There are few parts of a geezer’s anatomy that get as much surgical attention as our creaky knees. U.S surgeons perform about 700,000 knee-replacement procedures every year, making it America’s most popular elective surgery. It may also be the only operation whose results depend more on your insurance coverage than your surgeon’s skills.
Boston University researchers last week released the results of a study revealing that patients covered by private insurance experienced fewer postsurgical complications than those covered by Medicare — and it wasn’t even close.
When adjusted for age, sex, and other demographic factors, Medicare patients were more than twice as likely as their privately insured peers to suffer a “cardiac event” as a result of the surgery and nearly twice as likely to contract a urinary-tract infection. Among the other complications that tended to strike the Medicare set more often than the privately insured were central-nervous-system problems, gastrointestinal troubles, wound breakdown, and postoperative anemia. Not surprisingly, mortality rates among those with Medicare coverage were also higher.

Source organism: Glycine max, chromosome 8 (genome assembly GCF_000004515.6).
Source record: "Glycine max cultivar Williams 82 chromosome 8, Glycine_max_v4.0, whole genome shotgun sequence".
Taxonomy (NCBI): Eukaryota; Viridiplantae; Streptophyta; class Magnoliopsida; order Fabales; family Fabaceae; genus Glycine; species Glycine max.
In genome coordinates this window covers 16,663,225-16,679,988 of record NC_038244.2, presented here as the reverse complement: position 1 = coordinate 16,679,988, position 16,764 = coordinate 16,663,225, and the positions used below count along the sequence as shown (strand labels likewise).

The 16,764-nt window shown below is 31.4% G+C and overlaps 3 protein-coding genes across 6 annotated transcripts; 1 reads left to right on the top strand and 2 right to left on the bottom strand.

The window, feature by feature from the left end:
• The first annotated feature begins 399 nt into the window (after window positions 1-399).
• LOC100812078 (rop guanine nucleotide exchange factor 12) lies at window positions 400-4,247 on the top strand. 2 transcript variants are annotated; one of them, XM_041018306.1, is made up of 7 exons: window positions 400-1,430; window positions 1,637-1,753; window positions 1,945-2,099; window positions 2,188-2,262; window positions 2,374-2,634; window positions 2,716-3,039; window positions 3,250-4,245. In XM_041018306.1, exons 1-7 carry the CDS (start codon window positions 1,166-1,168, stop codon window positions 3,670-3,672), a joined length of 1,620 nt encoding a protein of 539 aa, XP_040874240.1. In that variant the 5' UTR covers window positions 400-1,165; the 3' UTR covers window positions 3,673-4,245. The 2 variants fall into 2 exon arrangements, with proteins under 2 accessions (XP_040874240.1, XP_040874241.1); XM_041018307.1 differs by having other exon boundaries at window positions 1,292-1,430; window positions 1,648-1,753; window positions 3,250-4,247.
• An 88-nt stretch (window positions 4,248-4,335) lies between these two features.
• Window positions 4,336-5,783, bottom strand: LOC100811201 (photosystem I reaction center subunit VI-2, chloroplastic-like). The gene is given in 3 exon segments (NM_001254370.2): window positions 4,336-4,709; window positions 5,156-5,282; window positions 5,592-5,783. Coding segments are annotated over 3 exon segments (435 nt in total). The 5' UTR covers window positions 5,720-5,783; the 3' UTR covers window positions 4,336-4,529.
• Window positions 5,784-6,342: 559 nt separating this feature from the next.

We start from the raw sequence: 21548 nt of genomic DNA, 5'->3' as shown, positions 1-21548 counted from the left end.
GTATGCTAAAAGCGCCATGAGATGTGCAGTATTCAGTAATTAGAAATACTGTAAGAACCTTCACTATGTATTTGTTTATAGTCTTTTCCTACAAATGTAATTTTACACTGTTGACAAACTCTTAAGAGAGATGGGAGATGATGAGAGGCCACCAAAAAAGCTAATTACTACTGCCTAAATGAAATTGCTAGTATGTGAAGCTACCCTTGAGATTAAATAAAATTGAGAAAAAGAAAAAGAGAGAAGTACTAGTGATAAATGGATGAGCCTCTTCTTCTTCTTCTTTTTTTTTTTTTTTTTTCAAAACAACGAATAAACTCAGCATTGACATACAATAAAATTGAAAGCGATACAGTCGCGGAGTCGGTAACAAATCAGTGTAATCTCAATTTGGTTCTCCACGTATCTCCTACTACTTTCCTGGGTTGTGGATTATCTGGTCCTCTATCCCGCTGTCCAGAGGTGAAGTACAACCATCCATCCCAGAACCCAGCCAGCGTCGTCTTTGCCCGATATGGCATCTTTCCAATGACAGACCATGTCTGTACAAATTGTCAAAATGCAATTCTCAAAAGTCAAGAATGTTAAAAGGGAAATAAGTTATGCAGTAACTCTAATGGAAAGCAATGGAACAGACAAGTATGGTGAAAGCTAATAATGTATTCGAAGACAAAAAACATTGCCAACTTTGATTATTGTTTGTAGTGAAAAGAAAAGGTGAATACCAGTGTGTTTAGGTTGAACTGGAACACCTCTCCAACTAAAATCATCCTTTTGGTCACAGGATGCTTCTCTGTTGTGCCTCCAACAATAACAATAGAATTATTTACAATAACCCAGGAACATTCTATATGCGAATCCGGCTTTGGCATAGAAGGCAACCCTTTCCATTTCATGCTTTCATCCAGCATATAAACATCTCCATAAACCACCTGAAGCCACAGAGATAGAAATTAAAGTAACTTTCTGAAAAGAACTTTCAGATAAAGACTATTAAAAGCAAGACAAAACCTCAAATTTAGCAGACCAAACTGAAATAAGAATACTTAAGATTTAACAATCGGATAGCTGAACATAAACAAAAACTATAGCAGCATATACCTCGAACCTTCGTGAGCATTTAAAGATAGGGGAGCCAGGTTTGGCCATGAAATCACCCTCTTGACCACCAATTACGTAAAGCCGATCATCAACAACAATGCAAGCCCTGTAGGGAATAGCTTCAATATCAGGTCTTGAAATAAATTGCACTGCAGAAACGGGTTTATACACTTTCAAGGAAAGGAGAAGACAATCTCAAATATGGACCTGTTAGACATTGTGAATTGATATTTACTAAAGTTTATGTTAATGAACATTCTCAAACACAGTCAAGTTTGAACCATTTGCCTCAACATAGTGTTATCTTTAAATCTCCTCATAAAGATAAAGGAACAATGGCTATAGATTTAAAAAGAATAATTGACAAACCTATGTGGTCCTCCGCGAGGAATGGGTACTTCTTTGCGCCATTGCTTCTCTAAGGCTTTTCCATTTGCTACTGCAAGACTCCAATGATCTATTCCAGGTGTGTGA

The study, published in the journal Orthopedics, corroborated earlier research findings. The authors did not, however, offer any clues as to why such disparities would occur, noting only that further research would be needed. “As the landscape of healthcare changes with both reimbursements and bundle payments for joint arthroplasties,” study coauthor Xinning Li, MD, noted, “insurance status or patients with lower socioeconomic status should be factored into the final formula and risk adjusted for both physician and hospital reimbursement.”
Medicare tends to pay less than private insurers for procedures, so a cynic might conclude from the evidence that the quality of care in these cases may have something to do with the quantity of dough that ends up in the surgeon’s pocket. Far be it for me to suggest such a thing, though. I’ll leave that up to Duke University physician and behavioral scientist Peter Ubel, MD.
Writing in Forbes, Ubel argues that Medicare’s attempts to lower knee-replacement costs and improve outcomes through a new “bundled payments” initiative may lead to surgical decisions that don’t necessarily benefit the patient. The new reimbursement plan, he explains, offers a lump sum to the healthcare facility to cover everything from the surgery to postop physical therapy rather than sending separate payments to each service provider. As a result, surgeons earn less money per operation and may be tempted to perform more surgeries to maintain their income. Some portion of those additional operations, he notes, may involve patients who are not necessarily prime candidates for the procedure — potentially leading to poor postop outcomes.
(Spare your tears for the aggrieved orthopedic surgeon; your average knee-replacer scrapes by on $463,731 per year, according to a recent survey.)